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Intel tells select customers not to use its bug fixes

Intel tells select customers not to use its bug fixes Featured

Processor giant Intel has told some of its customers that the microcode patches it issued to fix the Meltdown and Spectre flaws in its products are buggy and that they should not install them.

The advice, reported by The Wall Street Journal, was issued to select customers on Wednesday.

The company told customers to "delay additional deployments of these microcode updates", and added, "Intel will provide frequent updates".

Stephen Smith, the general manager of Intel's data centre group, told the WSJ that the advice was provided to makers of PCs and big cloud providers after feedback that its updates had caused some machines to reboot.

Smith claimed that the bugs are "unrelated to security", adding that the company advised consumers to use firmware update from their vendors. Computer makers and cloud providers were told to avoid using Intel's patches.

Details of the two bugs, dubbed Meltdown and Spectre, were released last week after an embargo of 9 January collapsed.

An employee of Google's Project Zero was the first to discover the two vulnerabilities, and the company justified breaking the embargo, saying: "We are posting before an originally co-ordinated disclosure date of 9 January 2018 because of existing public reports and growing speculation in the press and security research community about the issue, which raises the risk of exploitation."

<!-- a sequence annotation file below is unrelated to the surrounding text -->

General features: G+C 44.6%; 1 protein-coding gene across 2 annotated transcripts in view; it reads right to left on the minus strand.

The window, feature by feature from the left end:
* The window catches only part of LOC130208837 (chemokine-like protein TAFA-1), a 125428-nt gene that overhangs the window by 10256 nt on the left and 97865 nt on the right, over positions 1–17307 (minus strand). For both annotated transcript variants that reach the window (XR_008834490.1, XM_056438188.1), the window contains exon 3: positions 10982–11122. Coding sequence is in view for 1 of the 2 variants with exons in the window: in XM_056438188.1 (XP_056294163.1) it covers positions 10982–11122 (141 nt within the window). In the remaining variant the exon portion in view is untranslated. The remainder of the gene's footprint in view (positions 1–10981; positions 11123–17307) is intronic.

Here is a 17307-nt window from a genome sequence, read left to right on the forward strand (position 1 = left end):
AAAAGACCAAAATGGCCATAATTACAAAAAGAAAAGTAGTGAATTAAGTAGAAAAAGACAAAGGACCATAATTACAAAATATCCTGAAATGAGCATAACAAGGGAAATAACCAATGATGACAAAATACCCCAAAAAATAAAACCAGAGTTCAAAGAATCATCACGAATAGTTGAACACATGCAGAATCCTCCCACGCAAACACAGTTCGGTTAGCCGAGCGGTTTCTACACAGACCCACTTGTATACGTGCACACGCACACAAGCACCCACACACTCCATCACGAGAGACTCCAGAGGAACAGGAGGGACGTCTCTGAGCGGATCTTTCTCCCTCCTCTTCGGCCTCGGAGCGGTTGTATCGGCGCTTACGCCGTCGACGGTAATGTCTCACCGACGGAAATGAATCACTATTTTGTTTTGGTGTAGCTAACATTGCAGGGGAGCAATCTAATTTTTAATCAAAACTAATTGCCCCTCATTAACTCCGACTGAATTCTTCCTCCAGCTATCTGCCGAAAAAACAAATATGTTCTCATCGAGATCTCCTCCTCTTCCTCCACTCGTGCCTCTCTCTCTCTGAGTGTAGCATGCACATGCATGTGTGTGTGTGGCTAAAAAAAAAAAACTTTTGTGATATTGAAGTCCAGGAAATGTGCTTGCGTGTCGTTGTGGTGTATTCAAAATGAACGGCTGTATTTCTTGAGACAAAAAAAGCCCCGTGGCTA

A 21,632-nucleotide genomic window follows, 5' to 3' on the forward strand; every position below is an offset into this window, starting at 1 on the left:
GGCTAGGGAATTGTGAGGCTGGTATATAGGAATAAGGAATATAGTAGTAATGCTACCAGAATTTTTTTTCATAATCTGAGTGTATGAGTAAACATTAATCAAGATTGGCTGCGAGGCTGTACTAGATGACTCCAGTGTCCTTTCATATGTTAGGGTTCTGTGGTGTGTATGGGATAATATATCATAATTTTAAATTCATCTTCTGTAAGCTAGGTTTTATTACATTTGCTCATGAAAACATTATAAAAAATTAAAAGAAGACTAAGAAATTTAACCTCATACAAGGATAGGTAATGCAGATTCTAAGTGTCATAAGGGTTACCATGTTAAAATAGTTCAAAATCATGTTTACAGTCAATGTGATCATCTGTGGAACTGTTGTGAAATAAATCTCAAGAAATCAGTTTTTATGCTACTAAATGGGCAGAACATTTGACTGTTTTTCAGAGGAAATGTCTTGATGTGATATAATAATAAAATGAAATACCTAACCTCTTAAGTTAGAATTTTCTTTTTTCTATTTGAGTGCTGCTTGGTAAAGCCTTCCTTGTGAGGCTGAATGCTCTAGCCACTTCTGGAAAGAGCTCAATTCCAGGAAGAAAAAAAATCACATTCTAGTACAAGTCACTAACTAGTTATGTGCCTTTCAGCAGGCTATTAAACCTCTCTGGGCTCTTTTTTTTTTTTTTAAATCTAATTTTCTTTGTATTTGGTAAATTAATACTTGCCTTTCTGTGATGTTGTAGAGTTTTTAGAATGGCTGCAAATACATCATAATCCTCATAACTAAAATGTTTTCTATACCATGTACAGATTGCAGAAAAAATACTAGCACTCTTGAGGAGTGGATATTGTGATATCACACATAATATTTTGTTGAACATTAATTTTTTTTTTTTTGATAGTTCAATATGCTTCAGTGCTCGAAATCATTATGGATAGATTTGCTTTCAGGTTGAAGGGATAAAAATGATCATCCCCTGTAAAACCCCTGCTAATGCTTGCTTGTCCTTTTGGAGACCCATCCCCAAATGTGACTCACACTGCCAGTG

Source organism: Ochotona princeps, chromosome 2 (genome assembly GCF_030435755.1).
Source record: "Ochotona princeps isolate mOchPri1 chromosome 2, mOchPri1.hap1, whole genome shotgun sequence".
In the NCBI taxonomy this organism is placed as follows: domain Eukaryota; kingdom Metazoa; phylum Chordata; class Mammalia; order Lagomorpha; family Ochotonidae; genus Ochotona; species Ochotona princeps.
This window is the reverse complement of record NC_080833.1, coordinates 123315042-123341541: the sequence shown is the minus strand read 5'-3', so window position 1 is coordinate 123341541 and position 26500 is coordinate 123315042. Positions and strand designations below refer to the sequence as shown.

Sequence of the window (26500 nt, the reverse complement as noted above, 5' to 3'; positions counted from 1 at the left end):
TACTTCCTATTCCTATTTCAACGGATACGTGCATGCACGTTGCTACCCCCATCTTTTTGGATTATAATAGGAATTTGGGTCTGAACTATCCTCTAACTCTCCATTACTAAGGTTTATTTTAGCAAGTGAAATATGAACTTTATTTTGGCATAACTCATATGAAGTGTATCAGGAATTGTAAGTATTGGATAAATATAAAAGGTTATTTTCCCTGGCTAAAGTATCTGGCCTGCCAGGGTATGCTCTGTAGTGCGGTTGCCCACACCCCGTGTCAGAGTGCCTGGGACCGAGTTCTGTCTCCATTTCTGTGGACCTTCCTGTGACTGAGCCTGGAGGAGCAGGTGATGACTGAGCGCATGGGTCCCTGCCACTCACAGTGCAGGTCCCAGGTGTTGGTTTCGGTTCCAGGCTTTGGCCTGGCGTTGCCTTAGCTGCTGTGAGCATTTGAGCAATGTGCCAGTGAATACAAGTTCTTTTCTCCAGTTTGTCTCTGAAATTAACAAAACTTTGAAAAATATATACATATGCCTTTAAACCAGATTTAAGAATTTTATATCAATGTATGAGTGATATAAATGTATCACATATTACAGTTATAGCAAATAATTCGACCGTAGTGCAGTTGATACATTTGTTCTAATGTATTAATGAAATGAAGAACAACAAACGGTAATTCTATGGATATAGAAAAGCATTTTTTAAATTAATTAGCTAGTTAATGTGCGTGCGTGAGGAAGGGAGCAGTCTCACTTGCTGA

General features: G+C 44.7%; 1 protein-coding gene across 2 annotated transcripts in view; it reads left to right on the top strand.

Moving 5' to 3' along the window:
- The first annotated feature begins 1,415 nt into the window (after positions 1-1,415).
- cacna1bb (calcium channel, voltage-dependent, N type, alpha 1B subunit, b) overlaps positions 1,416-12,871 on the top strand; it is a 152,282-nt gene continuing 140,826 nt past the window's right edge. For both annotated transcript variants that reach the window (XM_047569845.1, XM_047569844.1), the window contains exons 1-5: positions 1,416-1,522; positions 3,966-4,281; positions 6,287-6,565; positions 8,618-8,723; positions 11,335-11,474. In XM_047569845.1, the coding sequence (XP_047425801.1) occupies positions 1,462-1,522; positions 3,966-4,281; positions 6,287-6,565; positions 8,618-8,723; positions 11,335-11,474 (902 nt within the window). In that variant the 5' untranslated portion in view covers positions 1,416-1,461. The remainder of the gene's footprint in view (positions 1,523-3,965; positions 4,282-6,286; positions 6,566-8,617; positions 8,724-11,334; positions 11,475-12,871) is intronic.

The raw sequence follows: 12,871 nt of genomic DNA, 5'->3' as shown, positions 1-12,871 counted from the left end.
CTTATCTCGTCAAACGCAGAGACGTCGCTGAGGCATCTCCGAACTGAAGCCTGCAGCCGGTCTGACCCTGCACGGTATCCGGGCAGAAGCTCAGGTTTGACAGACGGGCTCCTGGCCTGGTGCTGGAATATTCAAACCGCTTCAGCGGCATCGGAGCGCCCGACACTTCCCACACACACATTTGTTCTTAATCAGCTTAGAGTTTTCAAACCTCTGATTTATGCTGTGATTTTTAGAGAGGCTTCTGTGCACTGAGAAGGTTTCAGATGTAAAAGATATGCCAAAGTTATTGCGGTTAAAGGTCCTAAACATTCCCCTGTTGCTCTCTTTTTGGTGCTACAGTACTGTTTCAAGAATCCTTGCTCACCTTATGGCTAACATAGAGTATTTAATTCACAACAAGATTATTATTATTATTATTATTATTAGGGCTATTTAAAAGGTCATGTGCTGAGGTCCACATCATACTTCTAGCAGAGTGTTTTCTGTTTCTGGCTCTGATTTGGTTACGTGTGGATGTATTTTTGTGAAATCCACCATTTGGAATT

Since then, a number of industry players, big and small, have issued patches for their products, including Microsoft and the Linux kernel project.

Meltdown removes the barrier between user applications and sensitive parts of the operating system while Spectre, which is also reportedly found in some AMD and ARM processors, can trick vulnerable applications into leaking the contents of their memory.

The WSJ quoted one unnamed Intel partner, who, like Theo de Raadt, the head of the OpenBSD project, expressed disquiet that the company was only informing some customers about the problems with the patches.

De Raadt told  iTWire about the initial bug disclosure: "Only Tier-1 companies received advance information, and that is not responsible disclosure – it is selective disclosure. Everyone below Tier-1 has just gotten screwed."

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Sam Varghese

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A professional journalist with decades of experience, Sam for nine years used DOS and then Windows, which led him to start experimenting with GNU/Linux in 1998. Since then he has written widely about the use of both free and open source software, and the people behind the code. His personal blog is titled Irregular Expression.

 

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